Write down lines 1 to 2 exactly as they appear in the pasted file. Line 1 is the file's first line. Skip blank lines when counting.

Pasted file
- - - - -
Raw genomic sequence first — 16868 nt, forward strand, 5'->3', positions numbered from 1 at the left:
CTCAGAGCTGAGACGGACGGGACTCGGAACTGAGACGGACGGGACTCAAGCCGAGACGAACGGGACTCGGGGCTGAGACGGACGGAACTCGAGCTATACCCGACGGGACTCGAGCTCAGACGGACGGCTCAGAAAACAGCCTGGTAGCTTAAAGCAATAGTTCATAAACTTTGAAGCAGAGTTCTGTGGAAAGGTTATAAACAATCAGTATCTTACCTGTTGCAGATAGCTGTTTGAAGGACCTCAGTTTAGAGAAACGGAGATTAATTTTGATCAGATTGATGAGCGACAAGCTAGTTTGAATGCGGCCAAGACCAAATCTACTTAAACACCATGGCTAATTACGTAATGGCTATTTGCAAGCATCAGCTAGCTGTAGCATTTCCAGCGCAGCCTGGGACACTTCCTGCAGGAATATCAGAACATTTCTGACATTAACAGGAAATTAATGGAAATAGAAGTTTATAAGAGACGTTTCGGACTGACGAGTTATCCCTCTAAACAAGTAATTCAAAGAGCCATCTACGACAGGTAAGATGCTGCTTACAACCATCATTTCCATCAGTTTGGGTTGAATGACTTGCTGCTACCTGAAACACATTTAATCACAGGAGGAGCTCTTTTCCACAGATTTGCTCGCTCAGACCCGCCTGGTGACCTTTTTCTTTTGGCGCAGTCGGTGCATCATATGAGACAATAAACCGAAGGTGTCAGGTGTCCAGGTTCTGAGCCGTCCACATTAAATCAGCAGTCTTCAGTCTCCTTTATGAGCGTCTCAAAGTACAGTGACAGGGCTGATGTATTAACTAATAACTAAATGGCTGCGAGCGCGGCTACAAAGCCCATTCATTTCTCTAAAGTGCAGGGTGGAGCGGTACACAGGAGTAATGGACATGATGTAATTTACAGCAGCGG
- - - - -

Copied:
Raw genomic sequence first — 16868 nt, forward strand, 5'->3', positions numbered from 1 at the left:
CTCAGAGCTGAGACGGACGGGACTCGGAACTGAGACGGACGGGACTCAAGCCGAGACGAACGGGACTCGGGGCTGAGACGGACGGAACTCGAGCTATACCCGACGGGACTCGAGCTCAGACGGACGGCTCAGAAAACAGCCTGGTAGCTTAAAGCAATAGTTCATAAACTTTGAAGCAGAGTTCTGTGGAAAGGTTATAAACAATCAGTATCTTACCTGTTGCAGATAGCTGTTTGAAGGACCTCAGTTTAGAGAAACGGAGATTAATTTTGATCAGATTGATGAGCGACAAGCTAGTTTGAATGCGGCCAAGACCAAATCTACTTAAACACCATGGCTAATTACGTAATGGCTATTTGCAAGCATCAGCTAGCTGTAGCATTTCCAGCGCAGCCTGGGACACTTCCTGCAGGAATATCAGAACATTTCTGACATTAACAGGAAATTAATGGAAATAGAAGTTTATAAGAGACGTTTCGGACTGACGAGTTATCCCTCTAAACAAGTAATTCAAAGAGCCATCTACGACAGGTAAGATGCTGCTTACAACCATCATTTCCATCAGTTTGGGTTGAATGACTTGCTGCTACCTGAAACACATTTAATCACAGGAGGAGCTCTTTTCCACAGATTTGCTCGCTCAGACCCGCCTGGTGACCTTTTTCTTTTGGCGCAGTCGGTGCATCATATGAGACAATAAACCGAAGGTGTCAGGTGTCCAGGTTCTGAGCCGTCCACATTAAATCAGCAGTCTTCAGTCTCCTTTATGAGCGTCTCAAAGTACAGTGACAGGGCTGATGTATTAACTAATAACTAAATGGCTGCGAGCGCGGCTACAAAGCCCATTCATTTCTCTAAAGTGCAGGGTGGAGCGGTACACAGGAGTAATGGACATGATGTAATTTACAGCAGCGG